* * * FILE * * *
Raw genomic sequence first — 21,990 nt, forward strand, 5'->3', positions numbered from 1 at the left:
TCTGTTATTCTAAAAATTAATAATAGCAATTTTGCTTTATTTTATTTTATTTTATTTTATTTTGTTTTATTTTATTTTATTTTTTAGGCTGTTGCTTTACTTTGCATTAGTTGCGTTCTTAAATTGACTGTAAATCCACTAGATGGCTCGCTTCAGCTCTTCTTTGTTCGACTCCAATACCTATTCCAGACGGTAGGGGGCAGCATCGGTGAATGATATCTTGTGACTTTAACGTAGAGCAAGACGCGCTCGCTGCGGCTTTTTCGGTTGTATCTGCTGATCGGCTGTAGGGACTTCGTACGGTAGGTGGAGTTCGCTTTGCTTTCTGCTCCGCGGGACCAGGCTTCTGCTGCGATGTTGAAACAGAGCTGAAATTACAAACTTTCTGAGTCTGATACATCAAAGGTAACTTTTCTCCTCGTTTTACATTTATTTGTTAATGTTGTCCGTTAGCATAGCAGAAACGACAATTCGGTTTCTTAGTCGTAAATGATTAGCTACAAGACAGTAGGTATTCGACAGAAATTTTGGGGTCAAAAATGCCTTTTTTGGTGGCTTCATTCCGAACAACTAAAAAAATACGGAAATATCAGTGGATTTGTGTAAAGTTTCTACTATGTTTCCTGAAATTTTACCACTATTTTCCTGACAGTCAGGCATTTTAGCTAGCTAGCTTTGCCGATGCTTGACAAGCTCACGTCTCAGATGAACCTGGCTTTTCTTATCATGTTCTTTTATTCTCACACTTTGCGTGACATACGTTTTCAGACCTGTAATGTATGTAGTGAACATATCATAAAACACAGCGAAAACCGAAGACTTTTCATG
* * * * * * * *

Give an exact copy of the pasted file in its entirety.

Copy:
Raw genomic sequence first — 21,990 nt, forward strand, 5'->3', positions numbered from 1 at the left:
TCTGTTATTCTAAAAATTAATAATAGCAATTTTGCTTTATTTTATTTTATTTTATTTTATTTTGTTTTATTTTATTTTATTTTTTAGGCTGTTGCTTTACTTTGCATTAGTTGCGTTCTTAAATTGACTGTAAATCCACTAGATGGCTCGCTTCAGCTCTTCTTTGTTCGACTCCAATACCTATTCCAGACGGTAGGGGGCAGCATCGGTGAATGATATCTTGTGACTTTAACGTAGAGCAAGACGCGCTCGCTGCGGCTTTTTCGGTTGTATCTGCTGATCGGCTGTAGGGACTTCGTACGGTAGGTGGAGTTCGCTTTGCTTTCTGCTCCGCGGGACCAGGCTTCTGCTGCGATGTTGAAACAGAGCTGAAATTACAAACTTTCTGAGTCTGATACATCAAAGGTAACTTTTCTCCTCGTTTTACATTTATTTGTTAATGTTGTCCGTTAGCATAGCAGAAACGACAATTCGGTTTCTTAGTCGTAAATGATTAGCTACAAGACAGTAGGTATTCGACAGAAATTTTGGGGTCAAAAATGCCTTTTTTGGTGGCTTCATTCCGAACAACTAAAAAAATACGGAAATATCAGTGGATTTGTGTAAAGTTTCTACTATGTTTCCTGAAATTTTACCACTATTTTCCTGACAGTCAGGCATTTTAGCTAGCTAGCTTTGCCGATGCTTGACAAGCTCACGTCTCAGATGAACCTGGCTTTTCTTATCATGTTCTTTTATTCTCACACTTTGCGTGACATACGTTTTCAGACCTGTAATGTATGTAGTGAACATATCATAAAACACAGCGAAAACCGAAGACTTTTCATG